Intelligence is deemed to be a very important for many different reasons, it should make life easier and goals more achievable. Intelligence is regarded as a valuable trait to have. However, the way we define intelligence is often very one-dimensional and simplified. Especially in Western schools, STEM subjects (math, natural sciences, engineering) are seen as a measure of intellectual capacity. Other subjects such as arts or history are considered to be too subjective and sometimes even easy. But at least, today, these topics are now part of many schools’ curricula. There is another important measure of intelligence that is often overlooked, emotional intelligence. While proficient numerical reasoning and spatial aptitude can help you get high grades in STEM-related subjects, it is not the sole predictor of success in later life. Many other factors play a huge role in your capacity to achieve much sought after ambitions, one of those being emotional intelligence.
Is emotional intelligence a real thing?
The first question that arises with this (new) form of intelligence is legitimate and scientifically backed. To study whether emotional intelligence can be regarded as a separate intelligence in itself, researchers looked at a questionnaire that supposedly measures this trait. This questionnaire is called the Multifactor Emotional Intelligence Scale (MEIS). Skills that fall under this trait are reflectively regulating emotions, understanding emotions, assimilation emotion in thought and perceiving and expressing emotions. In order to measure such skills, participants were asked to, for instance, judge pictures of people expressing emotions. So participants had to correctly indicate the emotion being portrayed by the faces. Other tasks included correctly describing emotions or indicating what to do in several social situations. After a statistical analysis, the researchers found that the questionnaire worked well.¹
But what exactly is emotional intelligence? And is it linked to other behaviors or traits?
According to Howard Gardner, who is known for developing theories on multiple intelligences:
“Basically, your EQ is the level of your ability to understand other people, what motivates them and how to work cooperatively with them”.
The ’emotional version’ of the IQ, the EQ, encompasses self-awareness, self-regulation, motivation, empathy, and social skills.² A research team created a new questionnaire to measure this type of intelligence. This questionnaire contained 33 statements on which respondents had to disagree or agree. Examples of statements: I arrange events others enjoy, other people find it easy to confide in me, I have control over my emotions. But what is really interesting is that they linked the scores on this questionnaire to other behaviors or life events. Their study showed that their measure of EQ predicted first-year college grades. That females score higher on emotional intelligence and that it is unrelated to cognitive intelligence. It is also linked to openness to experience, one of the traits of the Big Five personality test.³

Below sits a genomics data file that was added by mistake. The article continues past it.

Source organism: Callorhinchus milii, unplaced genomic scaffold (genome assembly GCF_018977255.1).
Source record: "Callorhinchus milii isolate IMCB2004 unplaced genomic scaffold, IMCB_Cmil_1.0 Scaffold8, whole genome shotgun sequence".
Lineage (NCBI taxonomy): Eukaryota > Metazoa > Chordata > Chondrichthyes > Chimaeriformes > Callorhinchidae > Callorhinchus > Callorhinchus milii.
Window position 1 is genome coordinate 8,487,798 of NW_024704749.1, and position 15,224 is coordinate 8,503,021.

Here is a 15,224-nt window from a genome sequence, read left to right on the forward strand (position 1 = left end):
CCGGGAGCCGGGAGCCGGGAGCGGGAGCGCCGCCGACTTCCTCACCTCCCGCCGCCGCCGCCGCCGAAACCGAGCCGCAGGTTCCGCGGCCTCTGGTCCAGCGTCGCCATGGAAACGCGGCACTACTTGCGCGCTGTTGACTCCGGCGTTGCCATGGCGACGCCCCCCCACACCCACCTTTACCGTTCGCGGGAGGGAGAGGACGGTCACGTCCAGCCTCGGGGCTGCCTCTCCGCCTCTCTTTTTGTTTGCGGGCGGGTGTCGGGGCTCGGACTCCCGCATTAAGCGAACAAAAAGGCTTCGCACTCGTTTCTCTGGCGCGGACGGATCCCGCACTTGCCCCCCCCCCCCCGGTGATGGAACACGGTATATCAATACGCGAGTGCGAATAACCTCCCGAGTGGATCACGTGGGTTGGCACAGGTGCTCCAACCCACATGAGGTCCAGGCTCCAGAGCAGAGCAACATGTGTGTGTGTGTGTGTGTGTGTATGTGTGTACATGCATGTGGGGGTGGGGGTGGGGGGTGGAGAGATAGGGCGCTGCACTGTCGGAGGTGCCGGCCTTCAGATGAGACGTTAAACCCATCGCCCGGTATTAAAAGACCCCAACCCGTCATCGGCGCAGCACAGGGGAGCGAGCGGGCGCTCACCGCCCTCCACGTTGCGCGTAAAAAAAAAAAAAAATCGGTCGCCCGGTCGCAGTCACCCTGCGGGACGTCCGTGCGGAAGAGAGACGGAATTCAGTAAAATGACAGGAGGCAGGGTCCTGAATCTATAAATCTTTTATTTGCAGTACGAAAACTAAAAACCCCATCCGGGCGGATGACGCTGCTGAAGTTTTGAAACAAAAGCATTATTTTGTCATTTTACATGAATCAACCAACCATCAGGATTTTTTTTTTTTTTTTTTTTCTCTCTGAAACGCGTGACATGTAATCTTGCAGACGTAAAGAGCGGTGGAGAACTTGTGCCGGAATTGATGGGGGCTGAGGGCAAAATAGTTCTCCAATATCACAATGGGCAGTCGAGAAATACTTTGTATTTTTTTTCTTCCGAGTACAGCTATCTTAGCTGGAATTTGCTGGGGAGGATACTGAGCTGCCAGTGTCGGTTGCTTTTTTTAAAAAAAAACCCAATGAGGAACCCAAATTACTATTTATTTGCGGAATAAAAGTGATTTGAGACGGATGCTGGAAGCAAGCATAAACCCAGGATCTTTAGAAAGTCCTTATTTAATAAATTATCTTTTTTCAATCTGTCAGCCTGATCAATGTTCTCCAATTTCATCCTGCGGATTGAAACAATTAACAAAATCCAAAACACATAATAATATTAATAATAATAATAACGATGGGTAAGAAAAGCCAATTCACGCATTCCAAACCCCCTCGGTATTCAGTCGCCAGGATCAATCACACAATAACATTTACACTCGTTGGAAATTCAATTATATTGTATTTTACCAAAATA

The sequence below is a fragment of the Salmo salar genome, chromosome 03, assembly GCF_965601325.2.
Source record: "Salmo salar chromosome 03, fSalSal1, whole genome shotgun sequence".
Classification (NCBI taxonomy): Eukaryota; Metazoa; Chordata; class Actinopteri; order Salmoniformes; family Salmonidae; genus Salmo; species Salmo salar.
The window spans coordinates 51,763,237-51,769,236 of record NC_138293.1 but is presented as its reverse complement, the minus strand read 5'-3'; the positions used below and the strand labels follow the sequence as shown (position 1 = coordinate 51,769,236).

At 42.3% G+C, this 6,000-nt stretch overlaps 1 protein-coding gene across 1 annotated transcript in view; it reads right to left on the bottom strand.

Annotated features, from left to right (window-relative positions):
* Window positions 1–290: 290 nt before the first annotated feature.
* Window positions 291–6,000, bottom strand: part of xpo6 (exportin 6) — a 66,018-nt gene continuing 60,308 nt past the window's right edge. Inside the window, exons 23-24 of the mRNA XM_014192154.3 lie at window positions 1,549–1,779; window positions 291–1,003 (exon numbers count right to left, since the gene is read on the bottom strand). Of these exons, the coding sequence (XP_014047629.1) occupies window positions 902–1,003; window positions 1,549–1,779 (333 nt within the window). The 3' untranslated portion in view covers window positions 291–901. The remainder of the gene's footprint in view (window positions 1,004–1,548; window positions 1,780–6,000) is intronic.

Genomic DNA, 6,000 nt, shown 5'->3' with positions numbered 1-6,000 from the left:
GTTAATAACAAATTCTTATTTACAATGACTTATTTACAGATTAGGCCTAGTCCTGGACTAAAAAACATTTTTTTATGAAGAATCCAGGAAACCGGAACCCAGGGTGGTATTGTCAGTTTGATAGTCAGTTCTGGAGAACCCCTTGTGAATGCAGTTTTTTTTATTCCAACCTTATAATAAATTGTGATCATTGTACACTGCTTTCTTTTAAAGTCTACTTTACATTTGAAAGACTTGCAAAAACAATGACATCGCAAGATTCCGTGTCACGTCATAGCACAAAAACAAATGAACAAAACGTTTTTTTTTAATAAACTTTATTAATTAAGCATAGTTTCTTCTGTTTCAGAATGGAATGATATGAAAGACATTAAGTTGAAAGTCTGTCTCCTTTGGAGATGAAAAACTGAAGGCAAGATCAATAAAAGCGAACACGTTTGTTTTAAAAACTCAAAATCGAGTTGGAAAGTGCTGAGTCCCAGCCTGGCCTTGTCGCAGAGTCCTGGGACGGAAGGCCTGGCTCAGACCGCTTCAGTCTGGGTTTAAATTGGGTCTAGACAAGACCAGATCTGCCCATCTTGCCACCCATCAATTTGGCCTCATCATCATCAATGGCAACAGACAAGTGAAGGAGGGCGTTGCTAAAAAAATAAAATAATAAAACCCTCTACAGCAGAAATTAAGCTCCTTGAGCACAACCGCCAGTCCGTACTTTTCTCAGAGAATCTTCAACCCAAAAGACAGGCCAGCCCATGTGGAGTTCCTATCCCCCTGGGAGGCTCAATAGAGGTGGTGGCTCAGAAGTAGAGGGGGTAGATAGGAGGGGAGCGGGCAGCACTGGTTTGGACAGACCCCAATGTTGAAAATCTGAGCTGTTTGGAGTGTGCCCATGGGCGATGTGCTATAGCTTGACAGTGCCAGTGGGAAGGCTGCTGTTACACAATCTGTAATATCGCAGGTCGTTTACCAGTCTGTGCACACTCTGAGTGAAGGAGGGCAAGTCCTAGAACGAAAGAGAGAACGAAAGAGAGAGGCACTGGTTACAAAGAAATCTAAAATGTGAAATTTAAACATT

Self-report: a cautionary tail
However, I would like to note that there might be an issue of self-report measures. Any other type of questionnaire that contains items about the self will have the same possible problem. In order to correctly respond to the statements, people need to be able to self-reflect. The question is whether every participant has adequate self-knowledge. For instance, the statement ‘other people find it easy to confide in me’ can be difficult to answer. People often try to maintain positive self-perception and respond negatively to such a statement might go against that. Social desirability plays a role in filling in questionnaires, even thoug people are anonymous, they still might not want to fill out socially unacceptable ideas.
1. Mayer, J. D., Caruso, D. R., & Salovey, P. (1999). Emotional intelligence meets traditional standards for an intelligence. Intelligence, 27(4), 267-298.
2. Akers, M. D., & Porter, G. L. (2003). Your EQ skills: Got what it takes?. Journal of Accountancy, 195(3), 65.
3. Schutte, N. S., Malouff, J. M., Hall, L. E., Haggerty, D. J., Cooper, J. T., Golden, C. J., & Dornheim, L. (1998). Development and validation of a measure of emotional intelligence. Personality and individual differences, 25(2), 167-177.